Stakeholders are not used to seeing data presented in tables.

Non-finance stakeholders will remain disengaged. How can you expect other departments to
jump into action with only a table of data?
2 Visualise your data to communicate insights and

create impact
A picture paints a thousand words. Your communications are more effective in a visual format.
During our meetings across the world, a consistent theme has emerged.
Data visualisation makes things happen. Visualisations bring data to life and help non-data-savvy
stakeholders gain an instant understanding of business performance so that they can engage in all
discussions.

During one of the International FP&A Board meetings, we discussed how data visualisation has
become a powerful component of a storyteller’s armour. However, be careful since many teams get
caught in the trap of creating visualisations for presentational improvement. As a consequence, their
visuals become overly complex and the reader gets lost.
International FP&A Board
7
Fig 4: Anscombe’s quartet

To the majority of trained eyes these different distributions are missed. Therefore is it reasonale to
expect a non-finance person to identify these trends?
As a storyteller, it is important to communicate insights. There are some very common rules around
the types of charts that can be used to communicate these insights. They are as follows:


Visualisation helps FP&A storytellers communicate data insights to
different audiences
Anscombe’s Data
Observation x1
1 10 8.04 9.14
2 8 6.95 8.14
3 13 7.58 8.74
4 9 8.81 8.77
5 11 8.33 9.26
6 14 9.96 8.1
7 6 7.24 6.13
8 4 4.26 3.1
9 12 10.84 9.13
10 7 4.82 7.26
11 5
10
8
13
9
11
14
6
4
12
7
5
7.46
6.77
12.74
7.11
7.81
8.84
6.08
5.39
8.15
6.42
5.73
8
8
8
8
8
8
8
19
8
8
8
6.58
5.76
7.71
8.84
8.47
7.04
5.25
12.5
5.56
7.91
6.89
10
8
13
9
11
14
6
4
12
7
5
5.68 4.74
x3
x2 x4
y1 y3
y2 y4
Summary Statistics
N 11
mean 9.00 7.50 7.500909
SD 3.16 1.94 1.94
r 0.82
9.00
3.16
0.82
7.50
1.94
9.00
3.16
0.82
7.50
1.94
9.00
3.16
0.82
11
11 11
11 11
11 11
4
4
6
6
8
8
10
10 14
12
12
16 18
y
1
x1
4
4
6
6
8
8
10
10 14
12
12
16 18
y
4
x4
4
4
6
6
8
8
10
10 14
12
12
16 18
y
3
x3
4
4
6
6
8
8
10
10 14
12
12
16 18
y
2
x2
8
Incorporating these rules into your data story will help an audience understand your explanation
faster, and reach the same conclusions.


For comparison over time: line charts.

For comparison among items: bar charts.

For distribution: scatter plot or histogram.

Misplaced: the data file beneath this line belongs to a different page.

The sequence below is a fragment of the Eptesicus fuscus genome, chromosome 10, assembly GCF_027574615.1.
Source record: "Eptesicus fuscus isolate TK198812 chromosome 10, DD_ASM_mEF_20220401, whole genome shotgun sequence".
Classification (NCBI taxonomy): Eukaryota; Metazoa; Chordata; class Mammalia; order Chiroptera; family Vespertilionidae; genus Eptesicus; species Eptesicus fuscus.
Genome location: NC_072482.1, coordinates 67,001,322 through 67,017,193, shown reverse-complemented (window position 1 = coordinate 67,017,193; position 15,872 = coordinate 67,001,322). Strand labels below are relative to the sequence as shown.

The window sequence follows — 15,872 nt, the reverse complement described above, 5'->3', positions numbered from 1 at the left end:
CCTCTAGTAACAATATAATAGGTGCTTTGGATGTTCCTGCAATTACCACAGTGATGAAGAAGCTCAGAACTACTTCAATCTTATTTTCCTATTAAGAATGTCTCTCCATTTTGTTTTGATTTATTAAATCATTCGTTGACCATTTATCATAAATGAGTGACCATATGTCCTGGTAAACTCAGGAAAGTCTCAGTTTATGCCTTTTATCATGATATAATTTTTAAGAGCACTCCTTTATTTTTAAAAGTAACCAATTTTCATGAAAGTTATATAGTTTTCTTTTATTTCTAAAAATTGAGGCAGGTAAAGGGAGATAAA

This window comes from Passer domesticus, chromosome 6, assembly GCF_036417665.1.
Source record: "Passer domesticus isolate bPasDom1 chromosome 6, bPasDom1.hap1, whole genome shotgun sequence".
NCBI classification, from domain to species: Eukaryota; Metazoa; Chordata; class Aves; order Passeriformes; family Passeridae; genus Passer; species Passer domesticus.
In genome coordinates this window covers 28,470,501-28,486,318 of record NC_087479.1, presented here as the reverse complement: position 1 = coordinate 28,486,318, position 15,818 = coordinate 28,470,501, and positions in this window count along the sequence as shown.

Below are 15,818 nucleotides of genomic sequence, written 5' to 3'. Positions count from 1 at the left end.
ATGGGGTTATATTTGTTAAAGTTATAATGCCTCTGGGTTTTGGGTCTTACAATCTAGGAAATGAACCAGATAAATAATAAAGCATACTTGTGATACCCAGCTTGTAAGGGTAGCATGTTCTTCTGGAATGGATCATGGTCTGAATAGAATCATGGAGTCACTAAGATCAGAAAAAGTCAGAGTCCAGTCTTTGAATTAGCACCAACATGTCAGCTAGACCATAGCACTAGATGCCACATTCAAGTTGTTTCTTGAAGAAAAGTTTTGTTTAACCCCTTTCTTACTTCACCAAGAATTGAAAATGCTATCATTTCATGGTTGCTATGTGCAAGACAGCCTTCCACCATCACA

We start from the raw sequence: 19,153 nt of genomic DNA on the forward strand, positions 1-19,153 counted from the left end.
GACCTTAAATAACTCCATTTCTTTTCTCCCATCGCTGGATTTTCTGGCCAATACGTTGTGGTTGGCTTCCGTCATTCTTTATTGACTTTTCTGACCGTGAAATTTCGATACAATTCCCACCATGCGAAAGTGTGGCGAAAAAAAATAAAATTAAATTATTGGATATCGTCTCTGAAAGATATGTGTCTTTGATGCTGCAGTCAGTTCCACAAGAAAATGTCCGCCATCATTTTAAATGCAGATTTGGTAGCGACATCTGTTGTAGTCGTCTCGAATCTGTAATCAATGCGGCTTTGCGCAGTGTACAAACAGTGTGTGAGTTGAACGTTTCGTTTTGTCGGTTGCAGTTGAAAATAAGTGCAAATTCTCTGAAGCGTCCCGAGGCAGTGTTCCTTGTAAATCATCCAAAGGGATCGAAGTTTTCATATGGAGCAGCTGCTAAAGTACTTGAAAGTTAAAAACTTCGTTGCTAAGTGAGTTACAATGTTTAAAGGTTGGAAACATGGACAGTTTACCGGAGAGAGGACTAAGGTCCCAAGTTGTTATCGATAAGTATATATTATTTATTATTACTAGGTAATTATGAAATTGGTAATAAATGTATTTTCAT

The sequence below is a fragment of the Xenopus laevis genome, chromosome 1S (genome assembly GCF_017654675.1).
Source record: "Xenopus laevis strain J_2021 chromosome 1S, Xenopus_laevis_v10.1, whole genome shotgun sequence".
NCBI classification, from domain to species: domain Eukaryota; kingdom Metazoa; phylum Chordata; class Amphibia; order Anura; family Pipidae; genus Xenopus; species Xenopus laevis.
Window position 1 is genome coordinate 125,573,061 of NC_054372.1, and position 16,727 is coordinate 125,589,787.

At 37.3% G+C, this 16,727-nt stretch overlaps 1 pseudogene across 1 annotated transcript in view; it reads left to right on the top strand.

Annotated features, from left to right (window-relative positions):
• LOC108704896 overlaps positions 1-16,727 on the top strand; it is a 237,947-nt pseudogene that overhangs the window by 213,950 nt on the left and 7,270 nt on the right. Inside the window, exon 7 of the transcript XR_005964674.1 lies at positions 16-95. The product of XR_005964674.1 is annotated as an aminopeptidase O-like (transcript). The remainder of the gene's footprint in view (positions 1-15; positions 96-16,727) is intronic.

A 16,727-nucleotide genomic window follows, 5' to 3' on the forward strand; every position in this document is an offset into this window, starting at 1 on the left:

For composition: stacked bar charts, icicles or treemaps (but never a pie chart).

For relationships: scatter or bubble plots.
Through our research and member conversations, we have identified trends on maturity levels
within organisations. These are summarised in Figure 6. The best-in-class organisations, known as
Visualisers @ Scale, can both generate instant information at scale and provide a high degree of
Use the data visualisation maturity curve to plan an analytical
transformation journey
Fig 5: Example of an icicle
9
personalisation to the user and their decision requirement. They also have the capability to provide
exploratory information, rather than declarative

Some organisations can generate a high volume of standard reporting, referred to as The Factory.
Others have FP&A teams who can craft a story and create tailored visuals for specific purposes, but
this is generally considered a one-off task due to the manual nature of reports. These fall into the
Infographic Artists category.

Organisations that are Starting their Journey typically produce basic reporting with limited data
visualisation. Additionally, their reporting is driven by small data sets which are time-consuming to
curate. We have seen organisations who are in this category that have some pretty amazing
financial models in Excel. In fact, the FP&A team at one international retail organisation prepared
weekly information using a series of interlinked Excel models, each of which had reached its
capacity. However, the information took the team 3 to 4 days to prepare each week. By the time it
was received by the commercial team, it was too late for them to take actions for the week. On
top of this, the report did not engage the commercial team since it was in the same tabular format
every week, with only an odd line chart for variety. Although there was a lot of useful detail in the